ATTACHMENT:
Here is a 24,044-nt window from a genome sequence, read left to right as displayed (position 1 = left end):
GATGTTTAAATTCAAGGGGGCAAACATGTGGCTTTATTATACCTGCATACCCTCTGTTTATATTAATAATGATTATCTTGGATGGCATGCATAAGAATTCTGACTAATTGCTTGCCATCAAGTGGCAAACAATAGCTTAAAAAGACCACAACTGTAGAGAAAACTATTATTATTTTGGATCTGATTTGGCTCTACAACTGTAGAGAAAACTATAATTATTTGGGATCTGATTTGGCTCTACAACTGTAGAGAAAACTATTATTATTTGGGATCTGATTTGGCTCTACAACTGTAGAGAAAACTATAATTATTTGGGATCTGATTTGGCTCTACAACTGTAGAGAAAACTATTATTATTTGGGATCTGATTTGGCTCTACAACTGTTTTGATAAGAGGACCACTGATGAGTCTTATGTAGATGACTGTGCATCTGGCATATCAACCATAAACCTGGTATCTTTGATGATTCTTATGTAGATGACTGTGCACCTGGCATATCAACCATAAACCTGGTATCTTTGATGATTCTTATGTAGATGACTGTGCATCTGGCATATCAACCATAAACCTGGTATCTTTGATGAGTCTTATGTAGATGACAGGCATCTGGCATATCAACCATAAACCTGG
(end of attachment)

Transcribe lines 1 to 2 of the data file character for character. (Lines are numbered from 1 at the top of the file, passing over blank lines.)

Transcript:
Here is a 24,044-nt window from a genome sequence, read left to right as displayed (position 1 = left end):
GATGTTTAAATTCAAGGGGGCAAACATGTGGCTTTATTATACCTGCATACCCTCTGTTTATATTAATAATGATTATCTTGGATGGCATGCATAAGAATTCTGACTAATTGCTTGCCATCAAGTGGCAAACAATAGCTTAAAAAGACCACAACTGTAGAGAAAACTATTATTATTTTGGATCTGATTTGGCTCTACAACTGTAGAGAAAACTATAATTATTTGGGATCTGATTTGGCTCTACAACTGTAGAGAAAACTATTATTATTTGGGATCTGATTTGGCTCTACAACTGTAGAGAAAACTATAATTATTTGGGATCTGATTTGGCTCTACAACTGTAGAGAAAACTATTATTATTTGGGATCTGATTTGGCTCTACAACTGTTTTGATAAGAGGACCACTGATGAGTCTTATGTAGATGACTGTGCATCTGGCATATCAACCATAAACCTGGTATCTTTGATGATTCTTATGTAGATGACTGTGCACCTGGCATATCAACCATAAACCTGGTATCTTTGATGATTCTTATGTAGATGACTGTGCATCTGGCATATCAACCATAAACCTGGTATCTTTGATGAGTCTTATGTAGATGACAGGCATCTGGCATATCAACCATAAACCTGG